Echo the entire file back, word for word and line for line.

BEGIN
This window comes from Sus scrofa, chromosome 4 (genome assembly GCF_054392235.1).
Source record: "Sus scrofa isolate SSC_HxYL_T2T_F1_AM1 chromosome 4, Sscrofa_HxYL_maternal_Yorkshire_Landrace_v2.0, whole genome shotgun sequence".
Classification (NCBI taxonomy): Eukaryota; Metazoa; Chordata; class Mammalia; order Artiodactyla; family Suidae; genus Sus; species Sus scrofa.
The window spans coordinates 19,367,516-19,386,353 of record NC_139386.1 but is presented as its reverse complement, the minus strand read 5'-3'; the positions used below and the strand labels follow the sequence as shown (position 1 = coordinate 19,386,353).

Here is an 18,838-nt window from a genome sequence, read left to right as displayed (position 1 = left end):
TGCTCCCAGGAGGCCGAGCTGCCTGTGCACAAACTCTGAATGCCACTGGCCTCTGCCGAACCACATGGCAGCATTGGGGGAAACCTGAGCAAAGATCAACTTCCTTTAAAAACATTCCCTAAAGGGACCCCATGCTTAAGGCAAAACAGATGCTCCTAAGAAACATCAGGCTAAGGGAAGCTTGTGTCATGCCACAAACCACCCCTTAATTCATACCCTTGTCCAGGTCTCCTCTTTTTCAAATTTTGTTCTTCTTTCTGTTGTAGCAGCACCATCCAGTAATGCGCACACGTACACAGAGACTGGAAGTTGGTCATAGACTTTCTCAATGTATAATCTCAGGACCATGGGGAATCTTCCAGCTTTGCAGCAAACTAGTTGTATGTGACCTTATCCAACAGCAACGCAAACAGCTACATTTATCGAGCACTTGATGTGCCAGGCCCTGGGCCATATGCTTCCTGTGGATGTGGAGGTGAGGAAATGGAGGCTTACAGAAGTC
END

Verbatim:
This window comes from Sus scrofa, chromosome 4 (genome assembly GCF_054392235.1).
Source record: "Sus scrofa isolate SSC_HxYL_T2T_F1_AM1 chromosome 4, Sscrofa_HxYL_maternal_Yorkshire_Landrace_v2.0, whole genome shotgun sequence".
Classification (NCBI taxonomy): Eukaryota; Metazoa; Chordata; class Mammalia; order Artiodactyla; family Suidae; genus Sus; species Sus scrofa.
The window spans coordinates 19,367,516-19,386,353 of record NC_139386.1 but is presented as its reverse complement, the minus strand read 5'-3'; the positions used below and the strand labels follow the sequence as shown (position 1 = coordinate 19,386,353).

Here is an 18,838-nt window from a genome sequence, read left to right as displayed (position 1 = left end):
TGCTCCCAGGAGGCCGAGCTGCCTGTGCACAAACTCTGAATGCCACTGGCCTCTGCCGAACCACATGGCAGCATTGGGGGAAACCTGAGCAAAGATCAACTTCCTTTAAAAACATTCCCTAAAGGGACCCCATGCTTAAGGCAAAACAGATGCTCCTAAGAAACATCAGGCTAAGGGAAGCTTGTGTCATGCCACAAACCACCCCTTAATTCATACCCTTGTCCAGGTCTCCTCTTTTTCAAATTTTGTTCTTCTTTCTGTTGTAGCAGCACCATCCAGTAATGCGCACACGTACACAGAGACTGGAAGTTGGTCATAGACTTTCTCAATGTATAATCTCAGGACCATGGGGAATCTTCCAGCTTTGCAGCAAACTAGTTGTATGTGACCTTATCCAACAGCAACGCAAACAGCTACATTTATCGAGCACTTGATGTGCCAGGCCCTGGGCCATATGCTTCCTGTGGATGTGGAGGTGAGGAAATGGAGGCTTACAGAAGTC